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Re: [Bug-wget] Race condition on downloaded files among multiple wget in

From: Giuseppe Scrivano
Subject: Re: [Bug-wget] Race condition on downloaded files among multiple wget instances
Date: Tue, 10 Sep 2013 16:48:21 +0200
User-agent: Gnus/5.13 (Gnus v5.13) Emacs/24.3 (gnu/linux)

Tim Ruehsen <address@hidden> writes:

> And SIGBUS could also occur out of any other reason (e.g. real bugs in Wget).
> As was already said, replacing mmap by read would not crash (wget_read_file() 
> reads as many bytes as there are without prior checking the length of the 
> file). But without additional logic, it might read random data (many 
> processes 
> writing into the file at the same time, not necessarily the same data). Wget 
> would try to parse / change (-k) it, the result would be broken, but no error 
> would be printed. So, replacing mmap is not a solution, but maybe a part of a 
> solution.
> Now to the possible solutions that come into my mind:
> 1. While downloading / writing data, Wget could build a checksum of the file.
> It allows checking later when re-reading the file. In this case we could 
> really tell the user: hey, someone trashed our file while we are working...
> To get this working, we must remove the mmap code.
> 2. Using tempfiles / tempdirs only and move them to the right place. That 
> would bring in some kind of atomicity, though there are still conflicts to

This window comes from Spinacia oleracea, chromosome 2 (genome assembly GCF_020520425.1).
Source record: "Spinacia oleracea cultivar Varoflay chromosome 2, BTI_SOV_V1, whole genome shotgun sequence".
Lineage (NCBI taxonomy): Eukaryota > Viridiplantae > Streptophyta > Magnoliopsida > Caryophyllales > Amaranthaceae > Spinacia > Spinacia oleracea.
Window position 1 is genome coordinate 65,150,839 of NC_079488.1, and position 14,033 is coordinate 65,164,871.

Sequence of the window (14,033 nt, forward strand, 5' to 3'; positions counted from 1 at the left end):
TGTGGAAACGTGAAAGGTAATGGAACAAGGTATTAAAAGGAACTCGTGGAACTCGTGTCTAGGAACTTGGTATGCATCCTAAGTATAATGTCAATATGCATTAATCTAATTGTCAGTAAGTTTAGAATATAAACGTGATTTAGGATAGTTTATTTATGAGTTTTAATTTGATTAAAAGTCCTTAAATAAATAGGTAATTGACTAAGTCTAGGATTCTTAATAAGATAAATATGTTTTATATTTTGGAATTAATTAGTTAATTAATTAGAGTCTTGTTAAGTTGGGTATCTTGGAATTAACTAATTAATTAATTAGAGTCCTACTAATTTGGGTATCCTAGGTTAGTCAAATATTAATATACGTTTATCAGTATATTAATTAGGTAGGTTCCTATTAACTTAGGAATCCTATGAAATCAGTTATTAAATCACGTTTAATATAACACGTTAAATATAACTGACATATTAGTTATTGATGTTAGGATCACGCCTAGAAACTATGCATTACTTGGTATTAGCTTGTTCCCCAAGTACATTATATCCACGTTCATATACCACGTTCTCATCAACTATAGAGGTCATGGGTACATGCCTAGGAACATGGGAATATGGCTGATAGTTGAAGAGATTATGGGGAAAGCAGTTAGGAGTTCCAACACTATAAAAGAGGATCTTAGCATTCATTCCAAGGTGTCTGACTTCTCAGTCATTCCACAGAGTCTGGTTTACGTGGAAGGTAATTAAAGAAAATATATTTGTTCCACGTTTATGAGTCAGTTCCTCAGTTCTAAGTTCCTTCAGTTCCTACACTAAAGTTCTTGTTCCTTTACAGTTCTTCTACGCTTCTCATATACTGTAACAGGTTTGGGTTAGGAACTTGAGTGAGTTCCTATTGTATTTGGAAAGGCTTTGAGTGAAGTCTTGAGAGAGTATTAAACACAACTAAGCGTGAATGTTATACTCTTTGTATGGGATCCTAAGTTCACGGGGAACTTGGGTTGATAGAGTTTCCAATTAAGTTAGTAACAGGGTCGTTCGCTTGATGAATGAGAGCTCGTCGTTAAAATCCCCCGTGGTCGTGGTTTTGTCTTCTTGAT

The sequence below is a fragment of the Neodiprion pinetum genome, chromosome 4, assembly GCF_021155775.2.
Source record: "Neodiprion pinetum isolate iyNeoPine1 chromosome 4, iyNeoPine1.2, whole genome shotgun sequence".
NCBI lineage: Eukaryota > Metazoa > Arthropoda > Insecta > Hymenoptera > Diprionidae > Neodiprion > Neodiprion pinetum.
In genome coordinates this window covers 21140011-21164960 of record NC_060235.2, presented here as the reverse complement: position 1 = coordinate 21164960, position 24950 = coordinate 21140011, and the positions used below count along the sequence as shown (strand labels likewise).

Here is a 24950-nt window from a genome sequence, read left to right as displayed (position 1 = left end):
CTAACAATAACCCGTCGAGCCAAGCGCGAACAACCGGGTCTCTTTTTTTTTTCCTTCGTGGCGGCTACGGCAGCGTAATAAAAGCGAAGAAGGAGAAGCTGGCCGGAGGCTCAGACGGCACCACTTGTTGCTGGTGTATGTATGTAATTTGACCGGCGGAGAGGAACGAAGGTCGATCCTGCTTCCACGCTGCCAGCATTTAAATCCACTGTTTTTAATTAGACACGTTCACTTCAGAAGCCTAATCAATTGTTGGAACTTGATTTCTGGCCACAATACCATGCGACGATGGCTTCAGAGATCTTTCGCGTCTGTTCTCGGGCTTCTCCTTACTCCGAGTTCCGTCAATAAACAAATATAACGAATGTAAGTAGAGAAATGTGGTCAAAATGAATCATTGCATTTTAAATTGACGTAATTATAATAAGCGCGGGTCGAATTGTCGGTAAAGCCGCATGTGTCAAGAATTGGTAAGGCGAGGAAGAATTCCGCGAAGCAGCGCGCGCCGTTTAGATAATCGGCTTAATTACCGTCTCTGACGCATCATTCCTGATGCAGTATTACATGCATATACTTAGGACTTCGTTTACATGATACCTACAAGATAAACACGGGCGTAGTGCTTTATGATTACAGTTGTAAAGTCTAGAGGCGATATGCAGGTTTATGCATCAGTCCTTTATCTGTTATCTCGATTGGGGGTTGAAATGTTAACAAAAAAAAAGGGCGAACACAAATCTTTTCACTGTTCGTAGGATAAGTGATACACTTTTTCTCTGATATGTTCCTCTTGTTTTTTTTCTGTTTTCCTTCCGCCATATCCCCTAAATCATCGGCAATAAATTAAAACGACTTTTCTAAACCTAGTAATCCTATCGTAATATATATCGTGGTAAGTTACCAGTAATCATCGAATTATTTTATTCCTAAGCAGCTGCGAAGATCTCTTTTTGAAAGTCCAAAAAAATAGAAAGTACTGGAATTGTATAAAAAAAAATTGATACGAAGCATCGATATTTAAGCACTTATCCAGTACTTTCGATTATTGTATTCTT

> solve (e.g. a second Wget instance is faster - should we overwrite existing 
> files / directories).
> 3. Keeping html/css files in memory after downloading. These are the ones we 
> later re-read to parse them for links/URLs. Writing them to disk after 
> parsing 
> using a tempfile and a move/rename to have atomicity.
> 4. Using (advisory) file-locks just helps against other Wget instances (is 
> that enough ?). And with -k you have to keep the descriptor open for each 
> file 
> until Wget is done with downloading everything. This is not practical, since 
> there could be (10-, 100-)thousands of files to be downloaded.
> If someone likes to work on a patch, here is my opinion: I would implement 1. 
> as the least complex to code (but it needs more CPU). Point 4 is would not 
> work in any cases.

I don't think we should aim at supporting more instances of wget that
can run on the same tree, but we can aim at having at least atomic
operations per file.

Said so, I think that using temp files is more than enough and we
shouldn't really care about possible conflicts, another instance of wget
is just a separate entity for us that we should not consider.

File locks can be implemented as an additional level of security and
requiring an explicit argument to enable them, but still I don't see the
point since we don't support multiple processes running simultaneously
on the same data.

Hopefully we will merge the parallel-wget branch soon, so we will have
threads instead of processes :-)


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